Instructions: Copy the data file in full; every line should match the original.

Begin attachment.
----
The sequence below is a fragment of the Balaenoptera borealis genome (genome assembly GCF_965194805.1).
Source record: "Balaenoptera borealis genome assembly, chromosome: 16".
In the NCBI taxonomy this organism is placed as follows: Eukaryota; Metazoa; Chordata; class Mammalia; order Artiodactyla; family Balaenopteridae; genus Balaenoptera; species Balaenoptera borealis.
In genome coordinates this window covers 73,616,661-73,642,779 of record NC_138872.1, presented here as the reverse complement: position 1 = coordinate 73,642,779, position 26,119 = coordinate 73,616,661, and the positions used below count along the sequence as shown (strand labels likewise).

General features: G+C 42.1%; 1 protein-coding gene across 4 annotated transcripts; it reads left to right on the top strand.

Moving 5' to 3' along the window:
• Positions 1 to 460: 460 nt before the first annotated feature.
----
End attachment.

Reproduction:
The sequence below is a fragment of the Balaenoptera borealis genome (genome assembly GCF_965194805.1).
Source record: "Balaenoptera borealis genome assembly, chromosome: 16".
In the NCBI taxonomy this organism is placed as follows: Eukaryota; Metazoa; Chordata; class Mammalia; order Artiodactyla; family Balaenopteridae; genus Balaenoptera; species Balaenoptera borealis.
In genome coordinates this window covers 73,616,661-73,642,779 of record NC_138872.1, presented here as the reverse complement: position 1 = coordinate 73,642,779, position 26,119 = coordinate 73,616,661, and the positions used below count along the sequence as shown (strand labels likewise).

General features: G+C 42.1%; 1 protein-coding gene across 4 annotated transcripts; it reads left to right on the top strand.

Moving 5' to 3' along the window:
• Positions 1 to 460: 460 nt before the first annotated feature.